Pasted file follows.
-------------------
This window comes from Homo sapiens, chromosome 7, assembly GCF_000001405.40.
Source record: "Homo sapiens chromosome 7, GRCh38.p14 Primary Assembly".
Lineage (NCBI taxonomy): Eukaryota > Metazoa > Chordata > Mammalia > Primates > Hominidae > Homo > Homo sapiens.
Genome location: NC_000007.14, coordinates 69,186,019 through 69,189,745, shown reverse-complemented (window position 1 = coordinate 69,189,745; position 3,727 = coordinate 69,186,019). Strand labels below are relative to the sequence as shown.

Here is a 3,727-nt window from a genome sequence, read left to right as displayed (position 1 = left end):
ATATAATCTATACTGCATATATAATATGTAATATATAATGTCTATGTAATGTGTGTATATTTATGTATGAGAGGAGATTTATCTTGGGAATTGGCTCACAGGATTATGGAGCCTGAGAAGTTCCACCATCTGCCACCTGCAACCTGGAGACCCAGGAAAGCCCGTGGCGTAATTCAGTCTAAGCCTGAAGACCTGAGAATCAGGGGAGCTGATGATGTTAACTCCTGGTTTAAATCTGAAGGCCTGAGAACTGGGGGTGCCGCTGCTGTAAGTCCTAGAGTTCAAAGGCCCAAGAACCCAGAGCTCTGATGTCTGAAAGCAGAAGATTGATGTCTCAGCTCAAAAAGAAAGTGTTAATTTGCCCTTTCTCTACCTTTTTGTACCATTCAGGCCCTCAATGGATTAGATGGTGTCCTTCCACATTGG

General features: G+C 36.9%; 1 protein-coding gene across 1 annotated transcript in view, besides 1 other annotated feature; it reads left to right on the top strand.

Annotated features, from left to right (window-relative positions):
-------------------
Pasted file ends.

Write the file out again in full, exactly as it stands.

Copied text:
This window comes from Homo sapiens, chromosome 7, assembly GCF_000001405.40.
Source record: "Homo sapiens chromosome 7, GRCh38.p14 Primary Assembly".
Lineage (NCBI taxonomy): Eukaryota > Metazoa > Chordata > Mammalia > Primates > Hominidae > Homo > Homo sapiens.
Genome location: NC_000007.14, coordinates 69,186,019 through 69,189,745, shown reverse-complemented (window position 1 = coordinate 69,189,745; position 3,727 = coordinate 69,186,019). Strand labels below are relative to the sequence as shown.

Here is a 3,727-nt window from a genome sequence, read left to right as displayed (position 1 = left end):
ATATAATCTATACTGCATATATAATATGTAATATATAATGTCTATGTAATGTGTGTATATTTATGTATGAGAGGAGATTTATCTTGGGAATTGGCTCACAGGATTATGGAGCCTGAGAAGTTCCACCATCTGCCACCTGCAACCTGGAGACCCAGGAAAGCCCGTGGCGTAATTCAGTCTAAGCCTGAAGACCTGAGAATCAGGGGAGCTGATGATGTTAACTCCTGGTTTAAATCTGAAGGCCTGAGAACTGGGGGTGCCGCTGCTGTAAGTCCTAGAGTTCAAAGGCCCAAGAACCCAGAGCTCTGATGTCTGAAAGCAGAAGATTGATGTCTCAGCTCAAAAAGAAAGTGTTAATTTGCCCTTTCTCTACCTTTTTGTACCATTCAGGCCCTCAATGGATTAGATGGTGTCCTTCCACATTGG

General features: G+C 36.9%; 1 protein-coding gene across 1 annotated transcript in view, besides 1 other annotated feature; it reads left to right on the top strand.

Annotated features, from left to right (window-relative positions):